OSHA yesterday announced its interim final rule for “Procedures for Handling Retaliation Complaints Under the Employee Protection Provision of the Consumer Financial Protection Act of 2010,” 79 Fed. Reg. 18630 (April 3, 2014).  These rules are in effect immediately, but could be revised by OSHA after the comment period.

The Consumer Financial Protection Act of 2010 (CFPA) protects employees against retaliation by employers that offer or provide consumer financial products or services, such as residential mortgages, mortgage loan modification and foreclosure relief services, private education loans, payday loans, consumer credit, and debt relief services. The CFPA is part of the Dodd- Frank Wall Street Reform and Consumer Protection Act of 2010, 12 U.S.C.A. §5567.

The interim final rule provides that a covered employer for the purposes of CFPA includes “any person that engages in  offering or providing a consumer financial product or service” including “any affiliate of [such] … if [the] affiliate acts as a service provider to such person.” A “covered employee” protected from retaliation for engaging in protected activity includes “any individual performing tasks related to the offering or provision of a consumer financial product or service.” OSHA has also interpreted CFPA’s definition of “covered employee” broadly to include current and former employees, applicants for employment and “individuals whose employment could be affected by a covered person or service provider” when the individual is performing tasks connected with a consumer financial product or service.

This rule also establishes procedures, burdens of proof, remedies, and statutes of limitations similar to other whistleblower protection statutes that OSHA administers. Complaints must be filed within 180 days after the alleged retaliatory action.

If after its investigation OSHA decides that the evidence supports the employee’s claim of retaliation, OSHA may issue an order requiring the employer to put the employee back to work, pay lost wages, restore benefits, and provide other relief, as appropriate. After OSHA issues a decision, the employer or the employee may request a full hearing before an administrative law judge. A final decision by an administrative law judge may then be appealed to the Administrative Review Board (ARB). The employee may also file a complaint in federal court for de novo review if the ARB does not issue a final decision within 210 days of the filing of the complaint, or within 90 days of OSHA’s written investigation findings. However, the rule provides that a complainant may not seek district court review once the ARB has issued a final decision denying the whistleblower complaint.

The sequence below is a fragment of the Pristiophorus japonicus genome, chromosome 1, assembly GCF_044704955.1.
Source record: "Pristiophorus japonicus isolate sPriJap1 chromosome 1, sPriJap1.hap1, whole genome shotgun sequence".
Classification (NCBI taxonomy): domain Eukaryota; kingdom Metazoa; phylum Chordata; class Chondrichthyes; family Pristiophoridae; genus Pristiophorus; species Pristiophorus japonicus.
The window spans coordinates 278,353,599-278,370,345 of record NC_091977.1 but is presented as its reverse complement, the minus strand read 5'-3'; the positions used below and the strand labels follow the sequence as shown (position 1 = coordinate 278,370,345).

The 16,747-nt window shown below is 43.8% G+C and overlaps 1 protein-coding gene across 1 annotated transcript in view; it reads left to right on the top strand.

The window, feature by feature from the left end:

This rule also perpetuates some of the same problematic provisions contained in the agency’s 2011 revisions to its procedures for handling Sarbanes-Oxley Act (SOX) complaints. In particular, the rule permits complainants to file a complaint orally, to be “reduced in writing by OSHA,” which has raised questions regarding whether OSHA will stay within its role as a neutral investigator of complaints.  Additionally, the rule does not contain limitations on the circumstances under which reinstatement would be ordered.  The comments to the rule also contemplate circumstances under which, after an initial finding that the complaint has merit, OSHA may order preliminary “economic reinstatement” (full back and front pay)--in lieu of actual reinstatement--before OSHA’s findings are final.

In sum, this rule is consistent with the position that OSHA has taken with respect to its rulemaking authority for other whistleblower statutes. As always, an effective internal reporting and compliance program can help prevent or minimize liability for employers.

The interim final rule is effective on April 3, 2014, with comments submitted to Docket No. OSHA–2011–0540 due by June 2, 2014.